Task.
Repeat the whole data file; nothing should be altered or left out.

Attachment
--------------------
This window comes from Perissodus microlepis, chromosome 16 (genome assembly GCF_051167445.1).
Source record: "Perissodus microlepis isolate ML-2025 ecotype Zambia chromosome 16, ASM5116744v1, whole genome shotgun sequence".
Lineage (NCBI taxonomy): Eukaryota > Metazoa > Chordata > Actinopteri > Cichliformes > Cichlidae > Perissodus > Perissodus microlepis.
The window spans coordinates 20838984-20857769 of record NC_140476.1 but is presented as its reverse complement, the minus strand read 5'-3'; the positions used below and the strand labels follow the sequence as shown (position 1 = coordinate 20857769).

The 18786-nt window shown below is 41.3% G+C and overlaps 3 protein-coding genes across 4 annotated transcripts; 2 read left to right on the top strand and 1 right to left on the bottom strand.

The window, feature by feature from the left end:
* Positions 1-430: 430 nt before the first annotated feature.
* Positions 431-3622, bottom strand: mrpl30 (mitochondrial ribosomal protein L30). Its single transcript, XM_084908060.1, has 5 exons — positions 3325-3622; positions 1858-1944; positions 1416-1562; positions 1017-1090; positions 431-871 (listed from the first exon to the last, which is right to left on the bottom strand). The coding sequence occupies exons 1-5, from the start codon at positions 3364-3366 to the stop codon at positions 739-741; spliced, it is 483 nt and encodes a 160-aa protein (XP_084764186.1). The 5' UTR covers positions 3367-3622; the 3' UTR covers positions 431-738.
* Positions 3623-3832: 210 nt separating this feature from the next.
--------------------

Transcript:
This window comes from Perissodus microlepis, chromosome 16 (genome assembly GCF_051167445.1).
Source record: "Perissodus microlepis isolate ML-2025 ecotype Zambia chromosome 16, ASM5116744v1, whole genome shotgun sequence".
Lineage (NCBI taxonomy): Eukaryota > Metazoa > Chordata > Actinopteri > Cichliformes > Cichlidae > Perissodus > Perissodus microlepis.
The window spans coordinates 20838984-20857769 of record NC_140476.1 but is presented as its reverse complement, the minus strand read 5'-3'; the positions used below and the strand labels follow the sequence as shown (position 1 = coordinate 20857769).

The 18786-nt window shown below is 41.3% G+C and overlaps 3 protein-coding genes across 4 annotated transcripts; 2 read left to right on the top strand and 1 right to left on the bottom strand.

The window, feature by feature from the left end:
* Positions 1-430: 430 nt before the first annotated feature.
* Positions 431-3622, bottom strand: mrpl30 (mitochondrial ribosomal protein L30). Its single transcript, XM_084908060.1, has 5 exons — positions 3325-3622; positions 1858-1944; positions 1416-1562; positions 1017-1090; positions 431-871 (listed from the first exon to the last, which is right to left on the bottom strand). The coding sequence occupies exons 1-5, from the start codon at positions 3364-3366 to the stop codon at positions 739-741; spliced, it is 483 nt and encodes a 160-aa protein (XP_084764186.1). The 5' UTR covers positions 3367-3622; the 3' UTR covers positions 431-738.
* Positions 3623-3832: 210 nt separating this feature from the next.